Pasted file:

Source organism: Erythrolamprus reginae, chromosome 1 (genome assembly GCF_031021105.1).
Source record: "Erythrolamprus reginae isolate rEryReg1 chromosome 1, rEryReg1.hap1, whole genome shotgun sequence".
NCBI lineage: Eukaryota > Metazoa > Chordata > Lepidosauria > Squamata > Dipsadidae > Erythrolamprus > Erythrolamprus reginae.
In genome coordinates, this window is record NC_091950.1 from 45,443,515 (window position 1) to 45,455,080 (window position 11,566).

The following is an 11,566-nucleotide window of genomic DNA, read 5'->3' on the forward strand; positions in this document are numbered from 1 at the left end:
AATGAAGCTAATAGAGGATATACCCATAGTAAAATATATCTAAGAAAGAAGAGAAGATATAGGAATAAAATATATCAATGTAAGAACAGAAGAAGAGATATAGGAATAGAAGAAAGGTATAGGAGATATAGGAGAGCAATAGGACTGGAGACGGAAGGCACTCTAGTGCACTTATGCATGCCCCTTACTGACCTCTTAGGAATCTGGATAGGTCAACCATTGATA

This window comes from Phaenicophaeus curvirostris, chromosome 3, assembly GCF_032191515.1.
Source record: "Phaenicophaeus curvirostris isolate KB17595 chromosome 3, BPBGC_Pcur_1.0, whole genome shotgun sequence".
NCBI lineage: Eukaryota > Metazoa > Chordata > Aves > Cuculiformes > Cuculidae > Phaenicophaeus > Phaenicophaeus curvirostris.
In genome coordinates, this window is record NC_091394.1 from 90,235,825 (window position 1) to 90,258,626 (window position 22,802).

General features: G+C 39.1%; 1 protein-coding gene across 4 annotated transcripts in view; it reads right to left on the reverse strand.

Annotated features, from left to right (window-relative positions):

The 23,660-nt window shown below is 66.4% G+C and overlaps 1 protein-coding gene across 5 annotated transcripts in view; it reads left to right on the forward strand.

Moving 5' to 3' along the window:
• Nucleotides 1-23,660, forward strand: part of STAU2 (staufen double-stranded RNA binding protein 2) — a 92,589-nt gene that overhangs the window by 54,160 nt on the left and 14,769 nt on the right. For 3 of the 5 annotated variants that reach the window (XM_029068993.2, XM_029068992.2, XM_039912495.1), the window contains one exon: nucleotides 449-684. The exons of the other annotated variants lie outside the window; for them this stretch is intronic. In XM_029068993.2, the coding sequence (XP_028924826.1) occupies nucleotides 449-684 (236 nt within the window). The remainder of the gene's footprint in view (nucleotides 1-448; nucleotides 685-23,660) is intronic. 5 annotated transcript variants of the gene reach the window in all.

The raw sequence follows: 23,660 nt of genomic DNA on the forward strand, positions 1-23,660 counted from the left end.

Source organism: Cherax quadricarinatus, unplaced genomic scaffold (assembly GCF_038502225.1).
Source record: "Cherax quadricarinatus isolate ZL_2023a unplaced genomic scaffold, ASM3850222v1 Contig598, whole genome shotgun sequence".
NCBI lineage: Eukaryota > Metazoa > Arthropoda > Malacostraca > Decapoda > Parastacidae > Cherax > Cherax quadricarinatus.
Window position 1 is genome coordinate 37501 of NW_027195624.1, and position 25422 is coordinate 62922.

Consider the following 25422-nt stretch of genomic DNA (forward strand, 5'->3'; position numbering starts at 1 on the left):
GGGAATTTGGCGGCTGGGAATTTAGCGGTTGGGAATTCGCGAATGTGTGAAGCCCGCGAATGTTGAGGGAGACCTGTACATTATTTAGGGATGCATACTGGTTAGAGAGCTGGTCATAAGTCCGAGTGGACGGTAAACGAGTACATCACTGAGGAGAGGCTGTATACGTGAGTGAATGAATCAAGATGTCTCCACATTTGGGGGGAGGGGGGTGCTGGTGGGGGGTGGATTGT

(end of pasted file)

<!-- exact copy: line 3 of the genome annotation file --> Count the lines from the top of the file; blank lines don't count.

NCBI lineage: Eukaryota > Metazoa > Chordata > Lepidosauria > Squamata > Dipsadidae > Erythrolamprus > Erythrolamprus reginae.